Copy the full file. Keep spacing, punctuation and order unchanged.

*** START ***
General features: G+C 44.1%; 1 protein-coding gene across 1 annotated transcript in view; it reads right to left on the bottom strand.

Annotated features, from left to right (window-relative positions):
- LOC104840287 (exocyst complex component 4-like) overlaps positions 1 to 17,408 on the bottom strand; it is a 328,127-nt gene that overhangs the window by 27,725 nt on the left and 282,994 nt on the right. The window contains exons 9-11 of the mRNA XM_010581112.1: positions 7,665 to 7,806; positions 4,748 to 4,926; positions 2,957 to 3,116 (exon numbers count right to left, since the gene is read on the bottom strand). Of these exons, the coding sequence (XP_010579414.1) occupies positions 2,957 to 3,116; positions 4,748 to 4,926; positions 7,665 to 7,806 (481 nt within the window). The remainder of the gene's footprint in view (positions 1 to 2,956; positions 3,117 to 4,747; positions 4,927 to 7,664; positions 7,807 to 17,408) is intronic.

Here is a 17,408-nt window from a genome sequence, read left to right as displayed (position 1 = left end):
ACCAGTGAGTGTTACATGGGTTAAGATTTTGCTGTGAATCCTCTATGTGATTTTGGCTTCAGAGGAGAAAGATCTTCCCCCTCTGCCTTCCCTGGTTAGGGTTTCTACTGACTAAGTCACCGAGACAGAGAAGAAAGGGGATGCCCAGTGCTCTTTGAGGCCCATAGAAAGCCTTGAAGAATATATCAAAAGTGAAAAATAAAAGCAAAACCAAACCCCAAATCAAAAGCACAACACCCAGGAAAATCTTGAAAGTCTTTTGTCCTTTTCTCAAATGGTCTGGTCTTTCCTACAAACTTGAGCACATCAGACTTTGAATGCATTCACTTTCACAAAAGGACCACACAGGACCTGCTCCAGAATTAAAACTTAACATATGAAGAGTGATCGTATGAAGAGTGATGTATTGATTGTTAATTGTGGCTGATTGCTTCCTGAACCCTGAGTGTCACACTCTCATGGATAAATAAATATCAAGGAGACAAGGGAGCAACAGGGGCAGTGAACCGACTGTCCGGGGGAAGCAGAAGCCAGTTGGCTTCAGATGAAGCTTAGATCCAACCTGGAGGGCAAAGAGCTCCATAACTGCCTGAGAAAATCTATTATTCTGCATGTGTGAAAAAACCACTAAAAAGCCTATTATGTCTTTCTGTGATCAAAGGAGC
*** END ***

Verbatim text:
General features: G+C 44.1%; 1 protein-coding gene across 1 annotated transcript in view; it reads right to left on the bottom strand.

Annotated features, from left to right (window-relative positions):
- LOC104840287 (exocyst complex component 4-like) overlaps positions 1 to 17,408 on the bottom strand; it is a 328,127-nt gene that overhangs the window by 27,725 nt on the left and 282,994 nt on the right. The window contains exons 9-11 of the mRNA XM_010581112.1: positions 7,665 to 7,806; positions 4,748 to 4,926; positions 2,957 to 3,116 (exon numbers count right to left, since the gene is read on the bottom strand). Of these exons, the coding sequence (XP_010579414.1) occupies positions 2,957 to 3,116; positions 4,748 to 4,926; positions 7,665 to 7,806 (481 nt within the window). The remainder of the gene's footprint in view (positions 1 to 2,956; positions 3,117 to 4,747; positions 4,927 to 7,664; positions 7,807 to 17,408) is intronic.

Here is a 17,408-nt window from a genome sequence, read left to right as displayed (position 1 = left end):
ACCAGTGAGTGTTACATGGGTTAAGATTTTGCTGTGAATCCTCTATGTGATTTTGGCTTCAGAGGAGAAAGATCTTCCCCCTCTGCCTTCCCTGGTTAGGGTTTCTACTGACTAAGTCACCGAGACAGAGAAGAAAGGGGATGCCCAGTGCTCTTTGAGGCCCATAGAAAGCCTTGAAGAATATATCAAAAGTGAAAAATAAAAGCAAAACCAAACCCCAAATCAAAAGCACAACACCCAGGAAAATCTTGAAAGTCTTTTGTCCTTTTCTCAAATGGTCTGGTCTTTCCTACAAACTTGAGCACATCAGACTTTGAATGCATTCACTTTCACAAAAGGACCACACAGGACCTGCTCCAGAATTAAAACTTAACATATGAAGAGTGATCGTATGAAGAGTGATGTATTGATTGTTAATTGTGGCTGATTGCTTCCTGAACCCTGAGTGTCACACTCTCATGGATAAATAAATATCAAGGAGACAAGGGAGCAACAGGGGCAGTGAACCGACTGTCCGGGGGAAGCAGAAGCCAGTTGGCTTCAGATGAAGCTTAGATCCAACCTGGAGGGCAAAGAGCTCCATAACTGCCTGAGAAAATCTATTATTCTGCATGTGTGAAAAAACCACTAAAAAGCCTATTATGTCTTTCTGTGATCAAAGGAGC